Autologous Bacteriotherapy Shows Promise Against Atopic Dermatitis

By David Douglas

June 25, 2021

NEW YORK (Reuters Health) - Correcting imbalances in the skin microbiome via topical application of an autologous strain of coagulase-negative Staphylococcus reduces the severity of atopic dermatitis in certain patients, according to a small study.

"Our autologous bacteriotherapy is a highly personalized therapy that would allow for an alternative treatment for patients with atopic dermatitis, allowing them to have options beyond antibiotics, immunosuppression and immunomodulation," Dr. Tissa Hata of the University of California, San Diego, told Reuters Health by email.

In a paper in JAMA Dermatology, Dr. Hata and her colleagues say a strong association between atopic dermatitis (AD) and Staphylococcus aureus (SA) colonization has long been known. Compared with people without AD, they note, "patients with AD lack coagulase negative Staphylococcus (CoNS) that has the capacity to produce antimicrobials (AM) that inhibit SA (CoNS-AM+)."

In an earlier study the team found that a single application of autologous CoNS-AM+ reduced skin colonization by SA in AD skin. However, this was not enough to show clinical improvement.

To investigate further the researchers studied 15 patients with AD who were found to be culture-positive for SA and who were randomized to receive active treatment or vehicle cream alone.

Autologous CoNS-AM+ was isolated from skin swabs from nonlesional skin of each patient who was assigned to receive active treatment, expanded by culture, and then reapplied topically to the forearms.

Individual culture isolates "were screened for the capacity to kill SA that was also isolated from the same participant," the researchers explain, and patients were treated for one week.

At the end of treatment, SA colonization on lesional skin on patients given autologous CoNS-AM+ was reduced by 99.2% compared with controls. The reduction persisted for four days.

Four days after the end of treatment, local Eczema Area and Severity Index (EASI) scores had improved significantly in the treatment group compared with the controls.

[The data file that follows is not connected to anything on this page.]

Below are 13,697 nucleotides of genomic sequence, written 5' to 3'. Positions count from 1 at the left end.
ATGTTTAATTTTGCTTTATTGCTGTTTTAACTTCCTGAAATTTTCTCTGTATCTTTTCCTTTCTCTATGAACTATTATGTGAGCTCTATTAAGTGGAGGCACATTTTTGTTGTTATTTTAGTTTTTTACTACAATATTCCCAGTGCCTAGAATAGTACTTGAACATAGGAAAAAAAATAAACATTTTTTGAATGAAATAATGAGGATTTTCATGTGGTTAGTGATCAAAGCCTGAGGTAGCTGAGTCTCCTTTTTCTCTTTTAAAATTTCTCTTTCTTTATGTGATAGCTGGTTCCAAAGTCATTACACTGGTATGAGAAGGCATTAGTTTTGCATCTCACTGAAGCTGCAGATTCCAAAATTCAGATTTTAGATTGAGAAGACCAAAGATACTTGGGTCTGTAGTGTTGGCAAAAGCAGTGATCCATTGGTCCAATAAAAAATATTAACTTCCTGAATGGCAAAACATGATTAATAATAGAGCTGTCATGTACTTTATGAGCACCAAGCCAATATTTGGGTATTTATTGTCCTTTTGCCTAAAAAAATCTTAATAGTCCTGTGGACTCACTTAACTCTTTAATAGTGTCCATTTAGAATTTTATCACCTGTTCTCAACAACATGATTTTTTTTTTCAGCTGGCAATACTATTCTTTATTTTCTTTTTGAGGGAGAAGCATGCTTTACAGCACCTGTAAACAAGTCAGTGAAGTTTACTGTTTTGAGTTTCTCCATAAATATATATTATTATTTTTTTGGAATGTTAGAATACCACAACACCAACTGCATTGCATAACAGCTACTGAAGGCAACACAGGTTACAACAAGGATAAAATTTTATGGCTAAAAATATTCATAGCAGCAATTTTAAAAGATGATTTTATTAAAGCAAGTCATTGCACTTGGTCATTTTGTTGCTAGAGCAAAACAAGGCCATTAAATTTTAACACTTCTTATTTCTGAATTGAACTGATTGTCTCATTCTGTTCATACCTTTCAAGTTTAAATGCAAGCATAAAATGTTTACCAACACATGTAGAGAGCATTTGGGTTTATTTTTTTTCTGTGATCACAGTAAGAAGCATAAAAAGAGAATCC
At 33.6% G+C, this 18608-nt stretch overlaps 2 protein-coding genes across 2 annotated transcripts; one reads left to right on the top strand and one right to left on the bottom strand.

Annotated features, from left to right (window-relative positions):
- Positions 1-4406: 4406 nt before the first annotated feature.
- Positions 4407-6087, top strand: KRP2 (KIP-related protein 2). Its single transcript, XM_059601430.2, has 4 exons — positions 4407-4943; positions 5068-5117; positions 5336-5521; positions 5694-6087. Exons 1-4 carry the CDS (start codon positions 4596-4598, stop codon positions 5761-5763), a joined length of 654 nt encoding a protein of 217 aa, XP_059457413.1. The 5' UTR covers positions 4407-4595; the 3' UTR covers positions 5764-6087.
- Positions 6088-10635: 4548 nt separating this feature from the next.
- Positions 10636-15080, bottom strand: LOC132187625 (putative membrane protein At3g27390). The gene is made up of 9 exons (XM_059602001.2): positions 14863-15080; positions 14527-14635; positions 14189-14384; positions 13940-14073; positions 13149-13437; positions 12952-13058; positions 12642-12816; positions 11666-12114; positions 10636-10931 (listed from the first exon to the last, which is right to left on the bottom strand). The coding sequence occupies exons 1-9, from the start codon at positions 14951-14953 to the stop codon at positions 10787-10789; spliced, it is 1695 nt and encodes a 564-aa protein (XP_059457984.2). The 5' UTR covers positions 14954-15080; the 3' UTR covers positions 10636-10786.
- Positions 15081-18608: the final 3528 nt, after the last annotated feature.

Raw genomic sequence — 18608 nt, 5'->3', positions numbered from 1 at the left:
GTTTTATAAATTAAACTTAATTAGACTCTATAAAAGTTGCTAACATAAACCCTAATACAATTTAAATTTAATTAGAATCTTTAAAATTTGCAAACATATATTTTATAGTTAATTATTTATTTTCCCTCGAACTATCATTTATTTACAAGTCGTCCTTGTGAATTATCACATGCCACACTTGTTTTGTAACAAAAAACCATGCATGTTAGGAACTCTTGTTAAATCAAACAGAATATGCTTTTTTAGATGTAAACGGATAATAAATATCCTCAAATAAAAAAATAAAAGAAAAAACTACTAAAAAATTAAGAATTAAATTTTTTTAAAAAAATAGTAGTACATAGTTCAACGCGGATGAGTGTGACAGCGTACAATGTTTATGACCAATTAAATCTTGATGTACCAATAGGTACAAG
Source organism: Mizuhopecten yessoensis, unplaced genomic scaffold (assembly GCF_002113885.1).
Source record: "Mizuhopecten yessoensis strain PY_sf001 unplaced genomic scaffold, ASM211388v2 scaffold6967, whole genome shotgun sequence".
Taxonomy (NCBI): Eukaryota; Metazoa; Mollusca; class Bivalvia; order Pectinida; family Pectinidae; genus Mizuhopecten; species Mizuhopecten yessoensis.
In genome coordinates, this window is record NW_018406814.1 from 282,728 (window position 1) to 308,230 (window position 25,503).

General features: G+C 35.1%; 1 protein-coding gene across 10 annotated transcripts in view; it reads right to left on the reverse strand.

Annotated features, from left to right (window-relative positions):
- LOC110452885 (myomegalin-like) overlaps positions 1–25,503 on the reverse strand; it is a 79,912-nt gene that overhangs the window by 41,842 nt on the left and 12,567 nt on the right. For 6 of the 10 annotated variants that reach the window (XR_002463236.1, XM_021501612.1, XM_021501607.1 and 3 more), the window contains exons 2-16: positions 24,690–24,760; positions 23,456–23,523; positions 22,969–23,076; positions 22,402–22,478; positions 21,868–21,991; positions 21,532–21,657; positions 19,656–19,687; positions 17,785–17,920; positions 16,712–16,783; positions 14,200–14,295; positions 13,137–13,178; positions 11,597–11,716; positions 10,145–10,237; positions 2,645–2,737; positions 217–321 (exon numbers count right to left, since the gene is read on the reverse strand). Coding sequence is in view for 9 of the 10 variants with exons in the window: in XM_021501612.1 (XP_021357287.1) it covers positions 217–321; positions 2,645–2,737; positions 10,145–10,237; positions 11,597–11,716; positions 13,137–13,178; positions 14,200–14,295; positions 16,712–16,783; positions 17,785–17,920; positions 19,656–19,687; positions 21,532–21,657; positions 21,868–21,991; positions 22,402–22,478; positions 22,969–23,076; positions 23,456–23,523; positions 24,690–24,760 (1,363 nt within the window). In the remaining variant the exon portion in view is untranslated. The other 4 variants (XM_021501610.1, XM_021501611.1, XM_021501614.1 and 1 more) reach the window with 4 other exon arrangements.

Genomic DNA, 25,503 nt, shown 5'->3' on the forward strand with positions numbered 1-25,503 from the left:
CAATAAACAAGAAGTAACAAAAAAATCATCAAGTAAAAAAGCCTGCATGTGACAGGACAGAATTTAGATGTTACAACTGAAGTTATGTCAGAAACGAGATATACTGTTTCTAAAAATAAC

There were no serious adverse events although mild rash and stinging were seen in two patients in each group.

"Larger and longer duration clinical trials are needed to better assess the therapeutic potential of bacteriotherapy in all phenotypes of AD, including SA-culture negative and pediatric patients," the researchers stress.

In an accompanying editorial, Dr. Tamia A. Harris-Tryon of The University of Texas Southwestern Medical Center, in Dallas, and Dr. Shai Bel of Bar-Ilan University, in Safed, Israel, observe, "Microbial skin therapy is in its infancy, but targeted precision medicine studies, such as this one, focused on mechanistic analysis of bacterial interactions, is paving the way forward. Continued work in this area could result in the discovery of a transformative microbial therapeutic for AD, capable of inhibiting S aureus, reducing skin inflammation, and amenable to mass production."

Dr. William W. Huang, an associate professor of dermatology at Wake Forest School of Medicine, in Winston-Salem, North Carolina, noted the association between AD and the negative effects of SA colonization has been well established.

"Patients with AD often have overgrowth of SA due to defects in the skin barrier as well as a diminished local innate immune system," explained Dr. Huang, who was not involved in the study.

"This very small but novel study," he told Reuters Health by email, "looked at the feasibility of bacteriotherapy with an autologous strain of skin commensal bacteria as a topical treatment for AD. Essentially fighting pathogenic bacteria with normal-flora bacteria. The results are a promising alternative to conventional AD treatment."

The study did not have commercial funding, but the authors report related patents.

SOURCE: and JAMA Dermatology, online June 16, 2021.